Now, it’s understandable that anyone making their living absolutely killing charts in the UK and Europe would want to see that success replicated across the pond; especially when the artist in question is working in a genre of music that’s a hybrid of a sound born in New York, and Jamaica before that.
But ‘The Fifth’ features several tracks that lose connection with their maker’s geographical roots: ‘I Don’t Need A Reason’ is just one that has the London listener reaching for their smartphone’s map app, to make sure they’ve not accidentally been transported to the other side of the Atlantic.
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The Bun B- and Trae The Truth-starring cut, ‘H Town’, was always going to be a departure for Dizzee. How can it not be with such a cast and such a title? Nevertheless, it feels unusual to hear this very British lyricist dropping couplets about a city in a state in a country that so many of his fans couldn’t give a monkeys about. On the plus side, though, credit to Dizzee for celebrating a hip-hop locale that’s neither NYC nor LA.
Of course, Bun B isn’t quite from Houston either, but perhaps that’s a moot point in the grand scheme. (And he has long been associated with the city, so...)
But we were addressing the good: and there’s plenty of it. ‘Something Really Bad’ features will.i.am, but the Black Eyed Peas man’s presence is a complementary one, his contributions naturally woven into a really propulsive, dancefloor-destined track that might just be the best thing the square-haired Voice judge has set his name to for who knows how many years.
‘Spend Some Money’ finds Dizzee and guest Tinie Tempah trading ferocious lines at speeds that really cast both in a fine light, and the low-end involved could make suspension bridges on the other side of town creak with weakness. ‘Heart Of A Warrior’ finds Dizzee absolutely killing it in the verses; although the soft-hearted chorus lines from Teddy Sky, who appears twice on this LP, rather temper the intoxicating flow.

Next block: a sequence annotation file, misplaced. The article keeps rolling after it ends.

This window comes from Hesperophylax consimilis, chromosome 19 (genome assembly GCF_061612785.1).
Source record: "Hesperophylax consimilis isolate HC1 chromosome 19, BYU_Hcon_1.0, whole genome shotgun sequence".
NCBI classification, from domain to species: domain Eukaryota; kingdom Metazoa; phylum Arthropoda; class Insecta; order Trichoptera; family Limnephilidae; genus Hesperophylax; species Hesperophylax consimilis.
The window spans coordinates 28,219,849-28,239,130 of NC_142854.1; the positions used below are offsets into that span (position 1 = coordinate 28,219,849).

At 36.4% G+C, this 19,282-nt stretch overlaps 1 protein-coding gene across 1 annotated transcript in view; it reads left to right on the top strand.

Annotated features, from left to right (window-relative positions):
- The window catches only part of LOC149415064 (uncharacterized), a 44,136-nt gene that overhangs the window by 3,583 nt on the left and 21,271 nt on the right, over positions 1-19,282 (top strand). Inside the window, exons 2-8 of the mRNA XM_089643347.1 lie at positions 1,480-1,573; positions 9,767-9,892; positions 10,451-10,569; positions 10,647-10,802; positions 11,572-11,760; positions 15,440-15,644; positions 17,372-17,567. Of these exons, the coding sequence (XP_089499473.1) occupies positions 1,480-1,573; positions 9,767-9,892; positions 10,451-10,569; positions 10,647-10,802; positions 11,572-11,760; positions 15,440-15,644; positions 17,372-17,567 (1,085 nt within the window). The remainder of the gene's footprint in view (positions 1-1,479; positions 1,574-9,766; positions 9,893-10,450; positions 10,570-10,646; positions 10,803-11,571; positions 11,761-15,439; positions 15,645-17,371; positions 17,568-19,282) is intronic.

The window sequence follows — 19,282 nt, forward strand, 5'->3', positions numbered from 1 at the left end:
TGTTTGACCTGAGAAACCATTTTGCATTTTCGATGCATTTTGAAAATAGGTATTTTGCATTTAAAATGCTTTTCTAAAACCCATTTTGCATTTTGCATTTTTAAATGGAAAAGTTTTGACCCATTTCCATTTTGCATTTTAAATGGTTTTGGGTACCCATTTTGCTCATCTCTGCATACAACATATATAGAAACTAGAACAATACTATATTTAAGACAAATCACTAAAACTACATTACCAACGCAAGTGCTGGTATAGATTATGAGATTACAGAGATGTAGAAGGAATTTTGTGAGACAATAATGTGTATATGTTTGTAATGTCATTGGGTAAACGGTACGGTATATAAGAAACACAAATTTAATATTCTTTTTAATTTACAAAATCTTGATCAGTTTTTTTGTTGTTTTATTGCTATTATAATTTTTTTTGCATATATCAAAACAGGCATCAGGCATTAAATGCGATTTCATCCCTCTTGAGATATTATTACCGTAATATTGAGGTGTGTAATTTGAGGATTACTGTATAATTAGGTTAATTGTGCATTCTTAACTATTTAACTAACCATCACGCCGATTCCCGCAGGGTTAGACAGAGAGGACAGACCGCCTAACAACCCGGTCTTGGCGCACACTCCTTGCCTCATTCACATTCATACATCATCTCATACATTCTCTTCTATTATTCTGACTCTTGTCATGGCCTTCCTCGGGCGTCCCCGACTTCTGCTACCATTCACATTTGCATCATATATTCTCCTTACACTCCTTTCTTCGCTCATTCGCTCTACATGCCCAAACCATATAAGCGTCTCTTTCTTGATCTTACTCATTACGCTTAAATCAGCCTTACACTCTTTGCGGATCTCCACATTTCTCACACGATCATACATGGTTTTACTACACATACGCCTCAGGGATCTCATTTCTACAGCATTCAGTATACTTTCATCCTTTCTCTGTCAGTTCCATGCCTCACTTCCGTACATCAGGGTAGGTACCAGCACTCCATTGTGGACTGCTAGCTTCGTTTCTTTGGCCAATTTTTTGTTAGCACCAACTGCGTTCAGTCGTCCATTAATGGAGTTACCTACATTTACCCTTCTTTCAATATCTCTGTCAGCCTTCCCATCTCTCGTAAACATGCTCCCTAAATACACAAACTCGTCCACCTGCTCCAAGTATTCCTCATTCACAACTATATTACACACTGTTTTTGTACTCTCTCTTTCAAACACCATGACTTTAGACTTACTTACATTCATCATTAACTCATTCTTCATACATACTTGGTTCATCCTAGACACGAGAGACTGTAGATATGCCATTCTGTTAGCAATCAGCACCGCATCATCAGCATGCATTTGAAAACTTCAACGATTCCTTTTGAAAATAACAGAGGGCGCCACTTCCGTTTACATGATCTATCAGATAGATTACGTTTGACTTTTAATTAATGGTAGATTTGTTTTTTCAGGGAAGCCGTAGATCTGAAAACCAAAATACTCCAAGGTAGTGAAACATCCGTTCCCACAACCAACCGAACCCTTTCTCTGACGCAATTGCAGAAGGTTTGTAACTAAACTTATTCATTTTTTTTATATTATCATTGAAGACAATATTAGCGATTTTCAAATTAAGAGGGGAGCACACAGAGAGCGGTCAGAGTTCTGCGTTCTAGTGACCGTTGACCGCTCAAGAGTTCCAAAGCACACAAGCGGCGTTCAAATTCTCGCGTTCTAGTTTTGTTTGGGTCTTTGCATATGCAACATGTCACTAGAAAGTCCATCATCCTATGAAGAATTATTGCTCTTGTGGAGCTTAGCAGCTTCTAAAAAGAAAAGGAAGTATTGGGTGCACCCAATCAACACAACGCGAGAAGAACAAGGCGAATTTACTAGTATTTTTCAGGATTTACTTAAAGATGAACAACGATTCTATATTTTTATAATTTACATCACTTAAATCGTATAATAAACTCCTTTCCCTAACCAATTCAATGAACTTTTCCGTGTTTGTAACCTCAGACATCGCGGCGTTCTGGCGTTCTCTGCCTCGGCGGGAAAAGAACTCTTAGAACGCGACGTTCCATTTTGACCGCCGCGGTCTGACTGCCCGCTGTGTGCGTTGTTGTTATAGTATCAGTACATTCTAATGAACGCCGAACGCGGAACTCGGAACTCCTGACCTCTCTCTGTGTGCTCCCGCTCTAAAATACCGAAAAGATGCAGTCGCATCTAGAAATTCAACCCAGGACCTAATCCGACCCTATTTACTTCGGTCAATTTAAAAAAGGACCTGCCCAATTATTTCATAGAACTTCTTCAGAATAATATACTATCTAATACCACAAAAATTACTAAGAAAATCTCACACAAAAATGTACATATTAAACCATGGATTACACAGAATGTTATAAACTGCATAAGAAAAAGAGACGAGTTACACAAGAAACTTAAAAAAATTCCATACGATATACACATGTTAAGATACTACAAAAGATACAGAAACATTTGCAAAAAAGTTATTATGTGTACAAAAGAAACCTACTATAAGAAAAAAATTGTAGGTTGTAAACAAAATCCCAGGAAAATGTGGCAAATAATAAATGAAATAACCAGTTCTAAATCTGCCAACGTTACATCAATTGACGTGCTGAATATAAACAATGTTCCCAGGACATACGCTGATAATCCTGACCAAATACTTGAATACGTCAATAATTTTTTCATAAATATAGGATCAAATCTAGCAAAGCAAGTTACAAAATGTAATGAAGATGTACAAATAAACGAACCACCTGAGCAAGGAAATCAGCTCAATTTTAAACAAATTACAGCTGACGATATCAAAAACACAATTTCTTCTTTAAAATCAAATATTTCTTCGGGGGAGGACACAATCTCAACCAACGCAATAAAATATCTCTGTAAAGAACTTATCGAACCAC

There’s space for London, despite the prominent emphasis on foreign climes. ‘Bang Bang’ shouts out the English capital, suggesting we all “go hard in the city of London”, and celebrating the city’s embracing of “every creed and every colour”. It’d be more effective if not set to a tiresome Eurohouse thud; but the sentiment carries through nonetheless.
Right at the end of the deluxe tracklisting is a real curveball, which we barely get to hear. ‘Watch Your Back’, even without experiencing it completely, shines as something that the preceding offerings could never have telegraphed. The production feels spectral, spooked keys dancing around deep bass; the lyrics sound introspective, like they’re from the heart rather than by a committee.
Granted, lines like “What do you know about LA shootings / When you ain’t even been to Tooting” feel a little incongruous given what’s come before them; but the atmosphere of the track really connects. It’s a surprise that such a number is deemed a bonus-only cut.
And… the bad. Opener ‘Superman’ is a deplorable exercise in base-level misogyny, all “bitch” this and “bitch” that, despite a pleasing percussive bump. ‘Arse Like That’, with Sean Kingston, is every second as awful as its title implies – even if the on-record pronunciation is actually the American “ass” rather than with the British emphasis on the “arr” sound. Which, frankly, would have made the track a lot funnier, and subsequently a lot better.
‘Life Keeps Moving On’ is a fluffy closer of no real weight; and ‘We Don’t Play Around’, with Jessie J, is simply another one of those big Guetta-styled dance-pop tracks that the world really needs more of. But, to some, it’ll certainly be a standout – and Jessie J holds her own against her more credible cohort. She’s always been a solid vocalist, so more challenging work could bring out the best in her, in time.
A mixed bag, then? Well, yes. ‘The Fifth’, on just the one listen, feels like it lacks a backbone. It finds Dizzee – as the accompanying press backs up with its talk of working in studios across the world, alongside talents like RedOne – removed from his traditional base of operations and attempting to adapt his practices to fit new environments. Some things work, other things don’t. On a second, third and fourth listen, many an aspect will come into clearer focus. But right now, the verdict is a simple one.
Watch this space.
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‘The Fifth’ is released on July 1st via Island/Dirtee Stank.
Read an interview with Dizzee Rascal from 2009 here.